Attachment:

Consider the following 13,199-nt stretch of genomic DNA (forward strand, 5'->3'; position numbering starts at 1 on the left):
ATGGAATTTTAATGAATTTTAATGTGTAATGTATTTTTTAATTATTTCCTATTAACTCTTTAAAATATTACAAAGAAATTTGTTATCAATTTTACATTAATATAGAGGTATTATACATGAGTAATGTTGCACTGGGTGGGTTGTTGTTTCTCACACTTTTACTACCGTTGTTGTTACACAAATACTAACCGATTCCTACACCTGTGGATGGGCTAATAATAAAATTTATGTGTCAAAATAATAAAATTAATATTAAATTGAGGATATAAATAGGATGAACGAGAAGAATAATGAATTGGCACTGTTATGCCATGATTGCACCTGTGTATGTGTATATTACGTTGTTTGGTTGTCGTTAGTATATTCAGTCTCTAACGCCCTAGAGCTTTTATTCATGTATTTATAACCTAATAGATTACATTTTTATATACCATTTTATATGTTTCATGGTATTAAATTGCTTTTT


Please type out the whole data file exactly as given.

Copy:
Consider the following 13,199-nt stretch of genomic DNA (forward strand, 5'->3'; position numbering starts at 1 on the left):
ATGGAATTTTAATGAATTTTAATGTGTAATGTATTTTTTAATTATTTCCTATTAACTCTTTAAAATATTACAAAGAAATTTGTTATCAATTTTACATTAATATAGAGGTATTATACATGAGTAATGTTGCACTGGGTGGGTTGTTGTTTCTCACACTTTTACTACCGTTGTTGTTACACAAATACTAACCGATTCCTACACCTGTGGATGGGCTAATAATAAAATTTATGTGTCAAAATAATAAAATTAATATTAAATTGAGGATATAAATAGGATGAACGAGAAGAATAATGAATTGGCACTGTTATGCCATGATTGCACCTGTGTATGTGTATATTACGTTGTTTGGTTGTCGTTAGTATATTCAGTCTCTAACGCCCTAGAGCTTTTATTCATGTATTTATAACCTAATAGATTACATTTTTATATACCATTTTATATGTTTCATGGTATTAAATTGCTTTTT